This was the first time I drew this picture, and I drew it again recently (because I forgot I’d drawn it this time) and showed it to my counsellor – though it was slightly different. This is me feeling that I am dull and boring and that all the other people, that my partners are in relationships with, are far more bright and colourful. Basically a cry of “why be in a relationship with me when you could be in a relationship with them?”
It’s a trauma response.
So after my break up with Simon, which was incredibly brutal on me, I painted this, the hole that he’d left in my heart.
I have zero recollection of what this painting is, why I painted it, or what I felt at the time. Thoughts welcome.
Another absolutely no clue. Things were better in 2008 for me, so I don’t know if this was a representation of me burying pain in a deep hole or that it is lurking and might at any moment come forth. It’s weird.
I do remember painting this one. Hoping that the pain of the ending of the relationship was more of a scar now than a thing that kept hurting me. It took a lot longer than a year to get over that relationship though, so this painting is somewhat wishful thinking.
So that’s my art from that period. I suspect one or two paintings I made at the time and gave to other people might have been lost/destroyed, which is ok. I have vague memories of them, and they’re not hugely important to me now.
I probably won’t wait another 16 years to show my current art that I have made thanks to trying to deal with my trauma, but it’s not the right time to share it now. It’s too raw and present.
So today I was minding my own business on Twitter, just kidding I was reading stuff like normal, and came across this dude offering any “Practising Catholic” $1000 if they had had pre-marital sex and were still happily married. So I poked that hornet’s nest because the shaming of teenagers and adults who want to exercise their right to fuck, by suggesting that they are somehow stained, dirty, sinful, abhorrent fornicators is fucking gross.
Disclosure, I grew up Catholic, I spent many years of my life Catholic, I have studied the bible, read most of it, did bible studies with Baptists, was in a Catholic youth group, and have done a lot of my own reading on Christian thought. I know stuff, I’m not formally qualified in any of this, and I wouldn’t want to be because omg that would be tiresome, but I have been immersed enough in this bullshit to know it’s bullshit.
Anyway, I poked the tweep and said that despite my husband and I now being atheists, we both had pre-marital sex and have been happily married for over 25 years, but probably didn’t count because we weren’t Catholic any more. The tweep congratulated us and hoped that we would find god again soon – sure, no.
And this then started a long discussion, with lots of other randos also piling on the original tweeter and other people espousing the same position, about what a “practising Catholic” actually meant, the nature of sin, and why pre-martial sex is actually bad. All things considered it was actually a fairly polite conversation, I only ended up blocking one person who decided that because of my twitter bio, I was incapable of knowing what I was talking about when it came to Catholicism.
The reason I’m dusting off the blog post, is that because this train of thought is way too long for a twitter thread, so I’m posting it here.
The first thing is the whole idea of “mortal sins“. Now mortal sins for those who don’t have a background in Catholicism is where you do a bad thing that is so bad you threaten your relationship with god. So the obvious ones are murder, rape, torture… no wait torture isn’t a grave/mortal sin… The less obvious ones are abortion, “scandal”, theft, masturbation, pre-marital sex, blasphemy, participating in Freemasonry (no really), divorce and contraception, among others.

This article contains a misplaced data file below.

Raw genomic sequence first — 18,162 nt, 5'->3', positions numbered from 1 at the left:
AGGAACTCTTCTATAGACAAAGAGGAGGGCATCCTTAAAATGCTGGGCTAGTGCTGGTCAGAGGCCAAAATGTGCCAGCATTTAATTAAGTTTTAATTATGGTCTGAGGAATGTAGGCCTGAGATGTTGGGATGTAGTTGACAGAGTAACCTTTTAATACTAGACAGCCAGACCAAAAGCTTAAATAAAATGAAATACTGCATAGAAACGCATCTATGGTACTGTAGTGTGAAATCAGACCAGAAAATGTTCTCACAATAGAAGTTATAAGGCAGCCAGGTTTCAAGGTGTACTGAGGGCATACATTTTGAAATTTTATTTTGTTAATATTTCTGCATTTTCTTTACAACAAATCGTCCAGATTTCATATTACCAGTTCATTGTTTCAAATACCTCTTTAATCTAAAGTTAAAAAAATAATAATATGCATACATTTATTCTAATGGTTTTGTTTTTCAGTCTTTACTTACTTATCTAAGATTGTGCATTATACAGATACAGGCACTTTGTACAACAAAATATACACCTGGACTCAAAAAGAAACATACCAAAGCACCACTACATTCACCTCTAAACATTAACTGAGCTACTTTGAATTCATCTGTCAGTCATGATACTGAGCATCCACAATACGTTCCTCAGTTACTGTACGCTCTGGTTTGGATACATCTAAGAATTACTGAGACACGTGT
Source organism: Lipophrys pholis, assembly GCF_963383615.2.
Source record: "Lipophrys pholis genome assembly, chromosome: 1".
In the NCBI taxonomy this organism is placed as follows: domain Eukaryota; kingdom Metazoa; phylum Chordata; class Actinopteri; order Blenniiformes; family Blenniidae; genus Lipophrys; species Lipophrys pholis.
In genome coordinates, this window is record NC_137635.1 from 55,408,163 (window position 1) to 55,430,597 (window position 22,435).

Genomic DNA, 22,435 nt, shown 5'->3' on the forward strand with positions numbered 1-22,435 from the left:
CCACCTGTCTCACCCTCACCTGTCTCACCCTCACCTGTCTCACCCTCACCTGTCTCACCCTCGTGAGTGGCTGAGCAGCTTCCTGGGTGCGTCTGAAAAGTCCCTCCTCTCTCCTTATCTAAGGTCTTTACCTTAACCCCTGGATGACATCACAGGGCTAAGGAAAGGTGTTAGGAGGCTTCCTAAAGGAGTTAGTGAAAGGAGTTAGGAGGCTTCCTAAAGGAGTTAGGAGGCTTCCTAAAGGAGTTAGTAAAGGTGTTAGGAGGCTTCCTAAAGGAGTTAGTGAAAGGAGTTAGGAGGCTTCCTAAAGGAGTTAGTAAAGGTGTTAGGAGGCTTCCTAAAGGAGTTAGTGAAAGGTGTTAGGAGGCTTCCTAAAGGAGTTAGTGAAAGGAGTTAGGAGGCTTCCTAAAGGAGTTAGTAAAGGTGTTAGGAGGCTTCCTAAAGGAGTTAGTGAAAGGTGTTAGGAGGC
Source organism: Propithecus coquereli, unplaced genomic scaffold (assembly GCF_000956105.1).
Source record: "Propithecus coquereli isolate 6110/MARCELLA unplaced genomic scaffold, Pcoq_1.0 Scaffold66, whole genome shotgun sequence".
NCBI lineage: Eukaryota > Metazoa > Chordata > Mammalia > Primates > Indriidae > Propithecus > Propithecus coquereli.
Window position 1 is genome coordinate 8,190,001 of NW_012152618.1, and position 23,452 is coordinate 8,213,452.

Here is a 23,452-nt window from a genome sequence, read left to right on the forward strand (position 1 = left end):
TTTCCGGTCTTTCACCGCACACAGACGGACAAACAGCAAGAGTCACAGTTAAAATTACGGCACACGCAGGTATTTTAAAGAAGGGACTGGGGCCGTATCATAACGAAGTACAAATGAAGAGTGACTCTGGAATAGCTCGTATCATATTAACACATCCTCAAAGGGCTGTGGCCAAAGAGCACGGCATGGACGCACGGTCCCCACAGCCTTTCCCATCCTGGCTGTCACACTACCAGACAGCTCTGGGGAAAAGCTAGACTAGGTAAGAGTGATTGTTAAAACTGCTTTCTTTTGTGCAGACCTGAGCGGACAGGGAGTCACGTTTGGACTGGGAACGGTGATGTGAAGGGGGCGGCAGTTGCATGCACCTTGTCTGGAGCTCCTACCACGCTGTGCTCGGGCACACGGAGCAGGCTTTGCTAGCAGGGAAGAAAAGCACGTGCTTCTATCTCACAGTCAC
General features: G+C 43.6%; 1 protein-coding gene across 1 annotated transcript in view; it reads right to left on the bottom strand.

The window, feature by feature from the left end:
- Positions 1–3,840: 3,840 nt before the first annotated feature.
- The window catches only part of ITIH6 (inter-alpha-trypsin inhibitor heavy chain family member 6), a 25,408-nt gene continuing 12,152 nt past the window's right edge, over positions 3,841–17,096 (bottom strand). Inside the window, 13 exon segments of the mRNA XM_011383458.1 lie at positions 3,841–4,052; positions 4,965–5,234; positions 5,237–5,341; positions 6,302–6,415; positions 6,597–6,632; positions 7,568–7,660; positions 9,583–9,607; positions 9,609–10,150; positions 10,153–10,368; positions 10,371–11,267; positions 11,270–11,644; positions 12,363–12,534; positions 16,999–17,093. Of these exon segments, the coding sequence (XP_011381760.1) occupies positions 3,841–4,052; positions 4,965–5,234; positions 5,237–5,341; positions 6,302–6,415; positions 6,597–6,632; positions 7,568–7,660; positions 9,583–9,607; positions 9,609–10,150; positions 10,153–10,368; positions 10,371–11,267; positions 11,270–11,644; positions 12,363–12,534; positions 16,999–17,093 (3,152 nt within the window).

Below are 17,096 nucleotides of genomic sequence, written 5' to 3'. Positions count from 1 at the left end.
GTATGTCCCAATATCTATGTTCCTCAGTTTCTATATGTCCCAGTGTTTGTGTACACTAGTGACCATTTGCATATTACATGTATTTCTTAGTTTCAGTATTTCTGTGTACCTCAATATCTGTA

And I really have a big problem with murder being on par with masturbation. And this is one of my biggest problems with the Catholic Church, they decided that they had to rank bad things, but then they rank them so badly, that masturbating, a perfectly normal human activity, is as threatening to your relationship with god as murdering another person. One gives you a moment of pleasure, another results in someone’s life being taken away from them. I mean seriously, what the fuck.
This is the same Church that put the sexual abuse and rape of children in their care on par with the ordination of women. One of these seriously harms a person for the rest of their life, the other means that a woman might be able to be a priest.
We also talked about the Catholic Catechism, which seems to only have been relatively recently codified in it’s current form in about 1985, and before that existed in several different documents. These are all the rules that govern what it is to be Catholic apparently. I’ve never read the document, I have no idea of its content, despite being a Catholic for about 30ish years.
The original tweep said that a true Catholic follows all the rules of the church, which is simply impossible. I asked him who could possibly do that, and he answered Saints, which is also hilarious because no, they didn’t all follow all those rules, no one does.
I’m all for people attempting to live life by a set of rules that they voluntarily accept, as long as they don’t also attempt to make me also follow their rules. If they want to aspire to be the best Catholic good for them, but they shouldn’t beat themselves up when they fail. I felt sorry for the original tweep in the end, because he said that when he failed the rules, he was no longer a “practising Catholic” and had to rectify that, and seriously that is an unhealthy way to live. I suggested that if he calls himself Catholic, then he gets to do that, and his god wouldn’t take that away from him. Me, the atheist, comforting the believer because he was being mean to himself.
So yeah… Catholics…
I fully expect to wake up to my mentions being a massive bushfire tomorrow, because I was responding to the US tweep late in his night, and there is the potential for this to be a huge mess during their day while I am asleep. This is what the block button is for.